I recommend reading the gospels as books sometime if you never have. The Bible was not originally diced up in bite sized verses and chopped into chapters. It was written as books. Short books albeit in many cases, but still books and I don’t think that reading a few verses here and there is ever going to reveal God’s wisdoms that he wants to speak to us in the scripture. Reading and meditating on verses and chapters is certainly important. God’s word is highly complex and requires the attention to detail that studying it provides, but it’s also important to take a step back and look at the word as a whole from time to time.

When we take that step back and look at love from a distance in the gospels, what does Jesus’ life tell us that love is? Some like to point out that he did not throw the first stone. Others after reading the same passage will point out that he told her to sin no more. Some will point out that Jesus would eat with sinners that others would not dare to, then people will point out the way that Jesus spoke to the Pharisees and the Sadducees is very harsh and correcting—even condemning at times. Either saying that Jesus walked around and just harshly judged people all the time is not the full story, and neither is the idea that Jesus accepted everyone as they were and that was fine no matter what they did he would be their friend. When the rich man walked up to Jesus and asked what was keeping him from getting into the kingdom of heaven, Jesus didn’t say, “Don’t worry about it, I’ll forgive you even if you do love money more than me. It’s fine.” No, Jesus confronted the man on the issue. But also notice that he didn’t beat the man over the head with the guilt. He told him what he needed to do, and the man went away sorrowful because he was so rich and didn’t want to give it up. Jesus softly told the man what was necessary. Presumably the man went away and did not do what Jesus had told him he needed to do.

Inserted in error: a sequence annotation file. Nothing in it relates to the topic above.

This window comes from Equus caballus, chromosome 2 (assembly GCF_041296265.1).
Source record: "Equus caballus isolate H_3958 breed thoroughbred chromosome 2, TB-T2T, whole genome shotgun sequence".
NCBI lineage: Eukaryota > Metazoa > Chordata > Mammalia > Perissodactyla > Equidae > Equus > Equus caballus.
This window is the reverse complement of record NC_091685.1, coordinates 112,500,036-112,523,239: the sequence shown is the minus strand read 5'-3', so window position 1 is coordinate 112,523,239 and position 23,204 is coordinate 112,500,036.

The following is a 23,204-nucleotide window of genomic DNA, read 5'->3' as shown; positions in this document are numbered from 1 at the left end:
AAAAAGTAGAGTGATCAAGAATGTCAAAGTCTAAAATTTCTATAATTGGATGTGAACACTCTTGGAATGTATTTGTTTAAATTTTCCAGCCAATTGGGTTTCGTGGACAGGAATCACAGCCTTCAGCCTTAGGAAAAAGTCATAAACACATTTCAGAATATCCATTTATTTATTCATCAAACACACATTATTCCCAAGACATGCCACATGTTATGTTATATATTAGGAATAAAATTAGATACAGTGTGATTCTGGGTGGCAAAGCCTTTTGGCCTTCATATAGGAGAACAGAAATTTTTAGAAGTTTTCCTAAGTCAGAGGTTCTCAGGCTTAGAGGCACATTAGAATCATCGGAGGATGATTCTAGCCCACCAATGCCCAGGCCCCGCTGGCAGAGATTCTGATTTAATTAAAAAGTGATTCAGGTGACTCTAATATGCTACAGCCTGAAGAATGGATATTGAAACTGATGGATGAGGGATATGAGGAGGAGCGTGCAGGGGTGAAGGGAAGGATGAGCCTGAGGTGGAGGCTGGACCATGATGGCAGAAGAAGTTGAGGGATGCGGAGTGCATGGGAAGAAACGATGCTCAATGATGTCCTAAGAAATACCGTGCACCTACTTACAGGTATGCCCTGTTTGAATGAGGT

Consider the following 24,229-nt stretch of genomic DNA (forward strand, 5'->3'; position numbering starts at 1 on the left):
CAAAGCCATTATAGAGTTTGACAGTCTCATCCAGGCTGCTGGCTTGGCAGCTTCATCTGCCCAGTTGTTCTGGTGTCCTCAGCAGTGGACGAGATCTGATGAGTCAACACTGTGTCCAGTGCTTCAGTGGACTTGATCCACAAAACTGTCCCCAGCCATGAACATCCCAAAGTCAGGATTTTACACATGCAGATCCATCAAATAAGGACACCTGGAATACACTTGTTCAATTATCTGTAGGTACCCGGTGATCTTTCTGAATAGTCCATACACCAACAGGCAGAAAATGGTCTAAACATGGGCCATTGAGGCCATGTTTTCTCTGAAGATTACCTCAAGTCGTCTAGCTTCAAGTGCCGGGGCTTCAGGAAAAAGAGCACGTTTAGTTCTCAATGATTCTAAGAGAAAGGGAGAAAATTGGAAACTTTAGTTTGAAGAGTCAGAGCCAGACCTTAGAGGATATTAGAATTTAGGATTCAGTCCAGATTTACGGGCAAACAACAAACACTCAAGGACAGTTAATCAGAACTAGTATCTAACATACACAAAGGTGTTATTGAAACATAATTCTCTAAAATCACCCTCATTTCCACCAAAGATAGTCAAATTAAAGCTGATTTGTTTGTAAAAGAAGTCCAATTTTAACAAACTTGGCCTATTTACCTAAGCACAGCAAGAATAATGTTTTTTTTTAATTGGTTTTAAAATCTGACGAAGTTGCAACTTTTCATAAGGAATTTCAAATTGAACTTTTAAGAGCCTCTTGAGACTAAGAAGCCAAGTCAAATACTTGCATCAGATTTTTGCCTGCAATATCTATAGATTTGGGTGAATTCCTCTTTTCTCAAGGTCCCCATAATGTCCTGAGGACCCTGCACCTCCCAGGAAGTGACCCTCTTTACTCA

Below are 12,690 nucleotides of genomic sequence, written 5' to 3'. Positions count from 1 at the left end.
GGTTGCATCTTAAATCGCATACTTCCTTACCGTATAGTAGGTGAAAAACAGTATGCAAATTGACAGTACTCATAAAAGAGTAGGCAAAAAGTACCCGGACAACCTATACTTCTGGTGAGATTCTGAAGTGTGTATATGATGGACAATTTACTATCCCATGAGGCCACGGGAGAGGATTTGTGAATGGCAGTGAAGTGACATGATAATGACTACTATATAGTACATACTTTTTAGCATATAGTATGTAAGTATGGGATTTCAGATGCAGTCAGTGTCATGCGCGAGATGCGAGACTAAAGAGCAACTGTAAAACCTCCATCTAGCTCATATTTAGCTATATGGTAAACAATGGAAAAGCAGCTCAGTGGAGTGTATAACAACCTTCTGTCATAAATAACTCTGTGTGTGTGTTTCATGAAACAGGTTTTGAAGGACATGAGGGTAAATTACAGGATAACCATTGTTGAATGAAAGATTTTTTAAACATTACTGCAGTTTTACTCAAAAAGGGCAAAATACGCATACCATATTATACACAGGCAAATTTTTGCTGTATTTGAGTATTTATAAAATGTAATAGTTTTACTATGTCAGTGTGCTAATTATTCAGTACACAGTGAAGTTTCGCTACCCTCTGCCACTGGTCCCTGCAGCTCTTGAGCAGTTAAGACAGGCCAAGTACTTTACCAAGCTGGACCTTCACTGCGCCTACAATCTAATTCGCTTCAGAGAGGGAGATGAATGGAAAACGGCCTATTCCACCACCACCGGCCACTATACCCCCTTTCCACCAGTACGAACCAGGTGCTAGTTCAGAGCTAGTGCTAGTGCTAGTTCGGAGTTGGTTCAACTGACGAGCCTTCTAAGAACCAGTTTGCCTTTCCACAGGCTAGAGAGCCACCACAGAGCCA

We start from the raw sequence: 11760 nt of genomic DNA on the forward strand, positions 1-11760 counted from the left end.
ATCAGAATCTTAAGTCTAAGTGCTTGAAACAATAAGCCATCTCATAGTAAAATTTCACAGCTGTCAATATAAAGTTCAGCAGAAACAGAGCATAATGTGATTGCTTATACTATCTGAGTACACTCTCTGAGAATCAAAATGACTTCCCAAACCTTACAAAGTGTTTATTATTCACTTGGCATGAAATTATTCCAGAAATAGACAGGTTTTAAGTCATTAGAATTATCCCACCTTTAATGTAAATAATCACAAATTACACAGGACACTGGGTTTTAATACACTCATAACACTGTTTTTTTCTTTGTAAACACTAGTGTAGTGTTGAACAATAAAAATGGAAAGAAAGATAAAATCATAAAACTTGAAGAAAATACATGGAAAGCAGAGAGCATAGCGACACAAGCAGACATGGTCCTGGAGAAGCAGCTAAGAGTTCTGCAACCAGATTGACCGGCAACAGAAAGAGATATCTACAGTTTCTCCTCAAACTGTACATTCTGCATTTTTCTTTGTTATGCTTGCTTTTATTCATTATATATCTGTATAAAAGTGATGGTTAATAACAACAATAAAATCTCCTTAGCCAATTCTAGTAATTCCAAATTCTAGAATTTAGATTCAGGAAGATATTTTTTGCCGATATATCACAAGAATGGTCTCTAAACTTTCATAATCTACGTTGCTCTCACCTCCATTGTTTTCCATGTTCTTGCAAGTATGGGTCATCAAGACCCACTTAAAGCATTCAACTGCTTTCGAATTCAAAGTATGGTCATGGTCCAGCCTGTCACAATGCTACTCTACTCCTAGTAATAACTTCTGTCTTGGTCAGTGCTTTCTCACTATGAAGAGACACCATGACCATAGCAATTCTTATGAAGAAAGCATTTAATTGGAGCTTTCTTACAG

In an odd way, love does not always trump sin. Jesus was loving to everyone and he still ended up being tortured and murdered horribly on a cross with criminals—who he also loved. Jesus maintained his stance and devotion to God and the Truth. He spoke that truth to people and asked them to listen to take its guiding hand and walk in the Truth. He tolerated sin in people offering forgiveness to those who had the heart to repent, but he did not simply accept sin. However, he rejected sin most usually in a calm and respectful way that would lead people to repentance rather than leave them recoiling for shelter.

Being loving is very difficult and takes wisdom and discernment. God says in James to pray if we need wisdom and He will give it to us. We will never have a simple guide that tells us what to do in every possible scenario. Rather, the right thing to do is to allow the spirit of God to guide our hearts and direct our minds in accordance with God’s will. That is the short and simple answer. We need at all times the knowledge and wisdom of God working within our hearts and minds to guide us into a proper walk in love.

In the end, neither perspective is wrong and neither is right. Rather, being loving is a complex mixture of both attitudes depending on the situation. Rather than look for a simple guide to how to treat everyone—look to God to supply you with the wisdom and discernment to act in love. He can and will direct your heart.

Sociable